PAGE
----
Bangladesh hammered New Zealand with a double century by Shakib Al Hasan in a record-breaking second day of the first Test in Wellington on Friday.
But they kept declaration plans after reaching 542-7 on day two, and New Zealand insisted they were still in the game.
Shakib scored a Bangladesh innings record of 217 and captain Mushfiqur Rahim added 159 in a 359-run stand, which set a record for any Bangladesh partnership.
Mushfiqur described the tourists' position as "really satisfying".
"Let's see," was his message to New Zealand when questioned whether a declaration was likely overnight.
"That's one job done but there's still three days to go. Anything's possible," he said, adding Bangladesh were determined to erase their nightmare build-up to the Test when they lost all six one-day and Twenty20 matches.
Shakib called his seven hours at the crease "one of proudest days" of his career as he moved up to second on the list of prolific Bangladesh batsmen with 3,146 to his name behind Tamim Iqbal's 3,405.
He said he did not realise he had broken Tamim's record for the highest Test innings by a Bangladesh player until he reached 207 and saw the opener stand and applaud in the stands.
"I thought his score was 214 but when I ran that single and saw Tamim was clapping I thought OK -- the highest."
But as Bangladesh bathed in the glory of dominating the first two days of the Test, and blasting 388 runs at nearly four an over on the second day, New Zealand fast bowler Tim Southee refused to accept a result for the home side was out of the question.
"They've come out and played extremely well after losing the toss and they've played in an aggressive manner," he said, indicating the Test could go down to the wire on the fifth day.
"We'll come back with a plan of hopefully knocking these (last three wickets) over and then trying to go as big as we can."
Shakib and Mushfiqur both fell in the final session after setting Bangladesh up for their 542, which is the third-highest first innings at the traditional bowl-first Basin Reserve in its 59-Test history.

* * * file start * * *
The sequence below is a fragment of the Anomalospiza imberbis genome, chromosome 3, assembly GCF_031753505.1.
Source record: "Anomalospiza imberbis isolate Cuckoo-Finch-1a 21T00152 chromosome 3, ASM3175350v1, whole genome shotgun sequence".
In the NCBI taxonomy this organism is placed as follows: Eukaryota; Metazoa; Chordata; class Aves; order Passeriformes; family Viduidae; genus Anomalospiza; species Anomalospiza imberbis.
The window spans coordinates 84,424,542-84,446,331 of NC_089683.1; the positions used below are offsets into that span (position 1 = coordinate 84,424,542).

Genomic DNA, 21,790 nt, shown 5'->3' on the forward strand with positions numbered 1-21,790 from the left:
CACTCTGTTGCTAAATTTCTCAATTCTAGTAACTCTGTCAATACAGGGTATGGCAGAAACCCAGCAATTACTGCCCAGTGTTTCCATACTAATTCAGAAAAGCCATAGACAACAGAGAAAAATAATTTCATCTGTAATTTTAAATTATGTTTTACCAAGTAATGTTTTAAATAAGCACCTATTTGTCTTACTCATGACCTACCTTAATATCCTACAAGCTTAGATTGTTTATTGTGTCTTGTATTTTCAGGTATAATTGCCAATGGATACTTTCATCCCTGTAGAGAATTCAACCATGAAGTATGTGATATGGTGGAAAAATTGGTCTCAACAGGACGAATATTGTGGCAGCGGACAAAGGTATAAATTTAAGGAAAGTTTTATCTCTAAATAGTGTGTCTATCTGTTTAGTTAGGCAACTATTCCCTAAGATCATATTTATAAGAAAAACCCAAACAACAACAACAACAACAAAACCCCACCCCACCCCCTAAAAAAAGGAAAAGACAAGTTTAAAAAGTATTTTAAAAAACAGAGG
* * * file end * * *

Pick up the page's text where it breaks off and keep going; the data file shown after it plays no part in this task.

With the wind and rain that disrupted day one out of the picture, New Zealand had early success in the fourth over when Mominul Haque fell for 64 and honours were even with Bangladesh at 160-4.
But for the next 82 overs Shakib and Mushfiqur were in command as they batted at nearly 4.4 an over and with an element of luck.
Shakib was dropped on four by Mitchell Santner late on the first day and dropped by Ross Taylor on 189.
He survived a tight appeal on 137 when wicketkeeper BJ Watling took what appeared to be a sensational diving catch down the leg side only for replays to show he briefly grounded the ball on hitting the turf.
It was Wagner who eventually claimed the wicket when a tired Shakib chopped an attempted cut onto his stumps.
Mushfiqur had a heart-stopping moment on 78 when an inside edge off Trent Boult brushed the stumps but the bails stayed on and the ball went through to the boundary.
Boult eventually claimed his wicket with a wide delivery that Mushfiqur attempted to drive but succeeded only in edging to Watling.
Wagner was the most successful New Zealand bowler with three for 124 while Boult had two for 121 and Southee two for 144.